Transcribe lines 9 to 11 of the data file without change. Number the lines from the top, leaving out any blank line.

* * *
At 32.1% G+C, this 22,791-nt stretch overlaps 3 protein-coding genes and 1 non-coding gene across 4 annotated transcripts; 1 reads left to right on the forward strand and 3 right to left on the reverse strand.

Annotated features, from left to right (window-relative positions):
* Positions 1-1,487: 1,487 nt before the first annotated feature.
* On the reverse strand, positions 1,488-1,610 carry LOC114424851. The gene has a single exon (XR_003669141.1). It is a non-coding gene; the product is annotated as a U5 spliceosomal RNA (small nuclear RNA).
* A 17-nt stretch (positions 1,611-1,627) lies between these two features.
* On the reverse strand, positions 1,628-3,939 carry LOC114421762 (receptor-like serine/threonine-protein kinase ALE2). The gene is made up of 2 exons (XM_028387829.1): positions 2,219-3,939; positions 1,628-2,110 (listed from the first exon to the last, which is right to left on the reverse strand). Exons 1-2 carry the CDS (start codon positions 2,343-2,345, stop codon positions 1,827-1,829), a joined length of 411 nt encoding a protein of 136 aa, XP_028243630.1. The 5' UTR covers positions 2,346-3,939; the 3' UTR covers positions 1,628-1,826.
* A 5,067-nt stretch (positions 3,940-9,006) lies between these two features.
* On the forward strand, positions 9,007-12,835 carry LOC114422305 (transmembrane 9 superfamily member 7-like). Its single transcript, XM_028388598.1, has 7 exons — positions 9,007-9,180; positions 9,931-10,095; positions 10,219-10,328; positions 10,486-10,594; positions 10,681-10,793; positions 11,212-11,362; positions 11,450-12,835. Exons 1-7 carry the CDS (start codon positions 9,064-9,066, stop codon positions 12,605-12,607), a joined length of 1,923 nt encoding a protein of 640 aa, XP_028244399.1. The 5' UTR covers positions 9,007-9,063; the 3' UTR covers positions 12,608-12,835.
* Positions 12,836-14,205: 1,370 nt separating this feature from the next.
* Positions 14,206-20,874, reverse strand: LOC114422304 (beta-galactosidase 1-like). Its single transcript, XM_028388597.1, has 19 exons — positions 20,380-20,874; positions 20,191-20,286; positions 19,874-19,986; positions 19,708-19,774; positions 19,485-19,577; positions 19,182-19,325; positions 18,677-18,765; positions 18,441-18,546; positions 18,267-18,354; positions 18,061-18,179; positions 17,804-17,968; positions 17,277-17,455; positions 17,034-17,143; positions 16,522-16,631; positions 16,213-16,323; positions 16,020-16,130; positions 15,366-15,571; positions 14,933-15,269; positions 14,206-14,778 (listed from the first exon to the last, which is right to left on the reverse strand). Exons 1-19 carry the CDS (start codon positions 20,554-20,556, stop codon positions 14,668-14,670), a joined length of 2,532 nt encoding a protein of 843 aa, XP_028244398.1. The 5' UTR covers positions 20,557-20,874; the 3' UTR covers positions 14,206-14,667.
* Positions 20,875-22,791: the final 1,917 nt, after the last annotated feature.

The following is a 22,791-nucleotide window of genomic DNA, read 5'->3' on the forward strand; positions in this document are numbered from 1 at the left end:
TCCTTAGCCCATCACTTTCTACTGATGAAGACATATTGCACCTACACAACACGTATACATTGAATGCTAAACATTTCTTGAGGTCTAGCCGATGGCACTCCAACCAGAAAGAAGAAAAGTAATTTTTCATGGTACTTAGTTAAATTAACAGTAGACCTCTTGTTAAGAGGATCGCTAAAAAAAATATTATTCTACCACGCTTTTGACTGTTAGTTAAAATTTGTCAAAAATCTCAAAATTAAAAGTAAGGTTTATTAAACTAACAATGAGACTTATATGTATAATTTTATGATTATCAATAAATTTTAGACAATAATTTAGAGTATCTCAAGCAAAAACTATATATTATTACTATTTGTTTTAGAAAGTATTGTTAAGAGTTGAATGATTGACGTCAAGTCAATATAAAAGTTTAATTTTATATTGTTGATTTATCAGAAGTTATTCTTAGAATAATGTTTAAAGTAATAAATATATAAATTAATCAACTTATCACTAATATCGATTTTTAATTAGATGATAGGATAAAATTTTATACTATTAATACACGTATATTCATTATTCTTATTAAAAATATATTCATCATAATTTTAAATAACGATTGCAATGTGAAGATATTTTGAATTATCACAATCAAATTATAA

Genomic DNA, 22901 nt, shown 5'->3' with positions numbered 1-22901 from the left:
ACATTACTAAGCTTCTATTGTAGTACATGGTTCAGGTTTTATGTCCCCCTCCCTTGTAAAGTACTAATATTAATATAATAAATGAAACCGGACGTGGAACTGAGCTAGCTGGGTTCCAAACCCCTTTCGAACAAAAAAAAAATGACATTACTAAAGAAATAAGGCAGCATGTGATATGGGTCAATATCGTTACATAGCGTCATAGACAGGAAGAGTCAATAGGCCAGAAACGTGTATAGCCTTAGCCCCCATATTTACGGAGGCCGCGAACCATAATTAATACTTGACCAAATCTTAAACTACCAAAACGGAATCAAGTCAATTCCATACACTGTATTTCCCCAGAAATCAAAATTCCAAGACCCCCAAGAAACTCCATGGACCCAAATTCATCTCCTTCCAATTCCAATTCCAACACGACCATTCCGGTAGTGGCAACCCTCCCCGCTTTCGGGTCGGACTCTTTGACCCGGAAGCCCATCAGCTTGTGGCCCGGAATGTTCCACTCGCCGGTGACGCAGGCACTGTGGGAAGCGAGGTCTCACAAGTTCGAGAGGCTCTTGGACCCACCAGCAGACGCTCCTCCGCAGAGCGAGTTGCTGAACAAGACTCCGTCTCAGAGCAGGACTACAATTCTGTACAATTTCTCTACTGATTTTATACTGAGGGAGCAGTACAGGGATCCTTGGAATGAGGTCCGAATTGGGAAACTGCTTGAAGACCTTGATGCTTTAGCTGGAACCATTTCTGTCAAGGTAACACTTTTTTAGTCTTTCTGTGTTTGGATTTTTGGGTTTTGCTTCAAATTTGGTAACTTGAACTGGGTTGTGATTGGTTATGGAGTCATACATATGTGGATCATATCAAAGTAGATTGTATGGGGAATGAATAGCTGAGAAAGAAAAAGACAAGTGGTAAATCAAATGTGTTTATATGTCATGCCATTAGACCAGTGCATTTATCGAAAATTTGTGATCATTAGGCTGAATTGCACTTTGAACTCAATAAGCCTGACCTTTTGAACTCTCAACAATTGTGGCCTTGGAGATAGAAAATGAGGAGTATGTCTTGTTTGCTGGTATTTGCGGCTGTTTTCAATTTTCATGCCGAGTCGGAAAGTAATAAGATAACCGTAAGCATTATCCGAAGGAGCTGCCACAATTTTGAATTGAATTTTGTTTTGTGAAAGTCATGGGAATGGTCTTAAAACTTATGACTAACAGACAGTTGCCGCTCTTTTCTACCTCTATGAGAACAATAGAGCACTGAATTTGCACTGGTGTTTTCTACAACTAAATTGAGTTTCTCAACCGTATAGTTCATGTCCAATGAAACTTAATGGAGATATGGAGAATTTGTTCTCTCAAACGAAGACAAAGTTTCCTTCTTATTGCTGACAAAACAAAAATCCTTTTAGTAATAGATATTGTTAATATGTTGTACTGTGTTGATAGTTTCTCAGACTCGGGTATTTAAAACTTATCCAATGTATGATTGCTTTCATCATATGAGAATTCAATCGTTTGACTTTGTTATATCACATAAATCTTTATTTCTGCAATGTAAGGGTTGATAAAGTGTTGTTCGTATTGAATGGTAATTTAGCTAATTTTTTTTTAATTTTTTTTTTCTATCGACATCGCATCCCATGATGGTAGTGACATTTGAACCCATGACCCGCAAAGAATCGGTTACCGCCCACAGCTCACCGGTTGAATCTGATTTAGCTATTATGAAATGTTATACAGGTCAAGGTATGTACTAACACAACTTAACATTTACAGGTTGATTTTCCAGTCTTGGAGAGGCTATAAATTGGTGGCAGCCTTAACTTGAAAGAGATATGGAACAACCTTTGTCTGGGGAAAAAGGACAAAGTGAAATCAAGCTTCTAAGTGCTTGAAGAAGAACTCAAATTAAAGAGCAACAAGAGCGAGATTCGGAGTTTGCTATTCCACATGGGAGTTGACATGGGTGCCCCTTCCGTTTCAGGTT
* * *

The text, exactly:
* Positions 12,836-14,205: 1,370 nt separating this feature from the next.
* Positions 14,206-20,874, reverse strand: LOC114422304 (beta-galactosidase 1-like). Its single transcript, XM_028388597.1, has 19 exons — positions 20,380-20,874; positions 20,191-20,286; positions 19,874-19,986; positions 19,708-19,774; positions 19,485-19,577; positions 19,182-19,325; positions 18,677-18,765; positions 18,441-18,546; positions 18,267-18,354; positions 18,061-18,179; positions 17,804-17,968; positions 17,277-17,455; positions 17,034-17,143; positions 16,522-16,631; positions 16,213-16,323; positions 16,020-16,130; positions 15,366-15,571; positions 14,933-15,269; positions 14,206-14,778 (listed from the first exon to the last, which is right to left on the reverse strand). Exons 1-19 carry the CDS (start codon positions 20,554-20,556, stop codon positions 14,668-14,670), a joined length of 2,532 nt encoding a protein of 843 aa, XP_028244398.1. The 5' UTR covers positions 20,557-20,874; the 3' UTR covers positions 14,206-14,667.
* Positions 20,875-22,791: the final 1,917 nt, after the last annotated feature.